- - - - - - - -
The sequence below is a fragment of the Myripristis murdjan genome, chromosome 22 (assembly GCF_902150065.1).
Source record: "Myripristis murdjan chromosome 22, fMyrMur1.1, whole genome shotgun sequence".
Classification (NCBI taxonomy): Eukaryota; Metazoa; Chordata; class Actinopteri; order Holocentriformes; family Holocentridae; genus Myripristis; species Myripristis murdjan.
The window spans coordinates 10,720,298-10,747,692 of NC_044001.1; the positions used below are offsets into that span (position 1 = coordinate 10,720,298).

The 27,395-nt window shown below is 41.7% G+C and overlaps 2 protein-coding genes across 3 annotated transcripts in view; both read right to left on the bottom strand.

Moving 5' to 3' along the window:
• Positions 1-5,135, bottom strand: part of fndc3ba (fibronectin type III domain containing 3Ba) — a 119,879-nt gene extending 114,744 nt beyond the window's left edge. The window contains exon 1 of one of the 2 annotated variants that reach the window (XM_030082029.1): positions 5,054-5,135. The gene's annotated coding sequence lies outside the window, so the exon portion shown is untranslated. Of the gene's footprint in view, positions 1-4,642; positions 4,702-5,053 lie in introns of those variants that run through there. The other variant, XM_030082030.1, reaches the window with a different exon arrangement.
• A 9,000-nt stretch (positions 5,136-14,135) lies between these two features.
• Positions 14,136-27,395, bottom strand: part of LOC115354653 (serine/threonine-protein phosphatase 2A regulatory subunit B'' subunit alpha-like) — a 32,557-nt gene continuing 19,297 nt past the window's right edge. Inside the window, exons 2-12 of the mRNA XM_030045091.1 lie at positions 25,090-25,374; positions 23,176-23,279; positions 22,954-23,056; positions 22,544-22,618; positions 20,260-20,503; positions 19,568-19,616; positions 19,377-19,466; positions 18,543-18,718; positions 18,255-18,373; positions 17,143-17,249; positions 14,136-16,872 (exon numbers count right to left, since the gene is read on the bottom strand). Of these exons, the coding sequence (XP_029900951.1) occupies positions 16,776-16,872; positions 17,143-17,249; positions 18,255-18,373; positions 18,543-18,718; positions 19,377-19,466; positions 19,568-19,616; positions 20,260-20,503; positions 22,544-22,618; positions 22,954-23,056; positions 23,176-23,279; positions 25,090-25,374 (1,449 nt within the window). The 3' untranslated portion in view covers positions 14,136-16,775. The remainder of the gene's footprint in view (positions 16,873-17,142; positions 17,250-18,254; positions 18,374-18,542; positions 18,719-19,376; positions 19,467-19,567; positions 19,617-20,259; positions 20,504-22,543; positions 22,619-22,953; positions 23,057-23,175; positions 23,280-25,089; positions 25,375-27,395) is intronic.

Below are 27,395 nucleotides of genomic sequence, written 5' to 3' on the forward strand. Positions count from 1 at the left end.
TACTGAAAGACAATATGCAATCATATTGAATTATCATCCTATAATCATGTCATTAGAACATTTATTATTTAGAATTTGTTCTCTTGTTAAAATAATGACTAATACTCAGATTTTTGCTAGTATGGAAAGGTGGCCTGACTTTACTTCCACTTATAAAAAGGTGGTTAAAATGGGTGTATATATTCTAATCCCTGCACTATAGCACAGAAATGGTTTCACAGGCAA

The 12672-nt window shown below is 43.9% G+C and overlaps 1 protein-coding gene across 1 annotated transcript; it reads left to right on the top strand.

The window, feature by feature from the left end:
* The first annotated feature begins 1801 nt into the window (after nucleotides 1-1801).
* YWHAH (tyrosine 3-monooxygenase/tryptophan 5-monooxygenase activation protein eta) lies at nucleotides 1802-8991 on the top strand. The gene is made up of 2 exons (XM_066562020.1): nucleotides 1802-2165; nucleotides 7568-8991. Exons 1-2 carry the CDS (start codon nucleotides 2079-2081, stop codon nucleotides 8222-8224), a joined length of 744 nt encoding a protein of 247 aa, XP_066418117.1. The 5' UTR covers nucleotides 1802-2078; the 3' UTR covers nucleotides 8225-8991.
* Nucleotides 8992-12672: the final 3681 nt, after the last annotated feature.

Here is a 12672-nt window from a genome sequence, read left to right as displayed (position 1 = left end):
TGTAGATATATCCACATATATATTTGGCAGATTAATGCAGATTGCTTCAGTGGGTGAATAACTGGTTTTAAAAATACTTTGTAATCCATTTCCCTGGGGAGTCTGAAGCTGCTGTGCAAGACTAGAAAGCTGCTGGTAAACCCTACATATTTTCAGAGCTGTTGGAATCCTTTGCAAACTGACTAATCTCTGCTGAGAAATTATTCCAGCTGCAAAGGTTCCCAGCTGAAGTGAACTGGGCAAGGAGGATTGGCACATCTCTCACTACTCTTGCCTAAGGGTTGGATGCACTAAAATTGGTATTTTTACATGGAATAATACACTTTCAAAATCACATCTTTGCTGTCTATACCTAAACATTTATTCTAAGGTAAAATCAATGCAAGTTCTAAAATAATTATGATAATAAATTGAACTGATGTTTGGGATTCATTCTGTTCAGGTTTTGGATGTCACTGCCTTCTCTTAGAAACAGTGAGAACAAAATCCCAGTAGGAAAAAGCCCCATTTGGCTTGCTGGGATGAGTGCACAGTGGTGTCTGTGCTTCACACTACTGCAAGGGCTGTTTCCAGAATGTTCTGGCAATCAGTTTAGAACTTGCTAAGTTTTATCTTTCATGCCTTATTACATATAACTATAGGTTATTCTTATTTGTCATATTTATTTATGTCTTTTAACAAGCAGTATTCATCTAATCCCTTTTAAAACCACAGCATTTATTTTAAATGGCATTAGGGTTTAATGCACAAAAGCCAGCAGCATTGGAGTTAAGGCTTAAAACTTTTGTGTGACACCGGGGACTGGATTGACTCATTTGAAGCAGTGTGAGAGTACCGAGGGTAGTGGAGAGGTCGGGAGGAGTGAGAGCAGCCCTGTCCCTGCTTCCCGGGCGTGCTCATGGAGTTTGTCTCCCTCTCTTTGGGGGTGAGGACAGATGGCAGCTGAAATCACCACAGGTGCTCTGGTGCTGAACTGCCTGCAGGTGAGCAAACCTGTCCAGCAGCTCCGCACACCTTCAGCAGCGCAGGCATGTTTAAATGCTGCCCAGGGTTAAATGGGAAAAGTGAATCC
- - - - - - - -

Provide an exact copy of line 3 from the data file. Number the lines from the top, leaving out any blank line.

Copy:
Classification (NCBI taxonomy): Eukaryota; Metazoa; Chordata; class Actinopteri; order Holocentriformes; family Holocentridae; genus Myripristis; species Myripristis murdjan.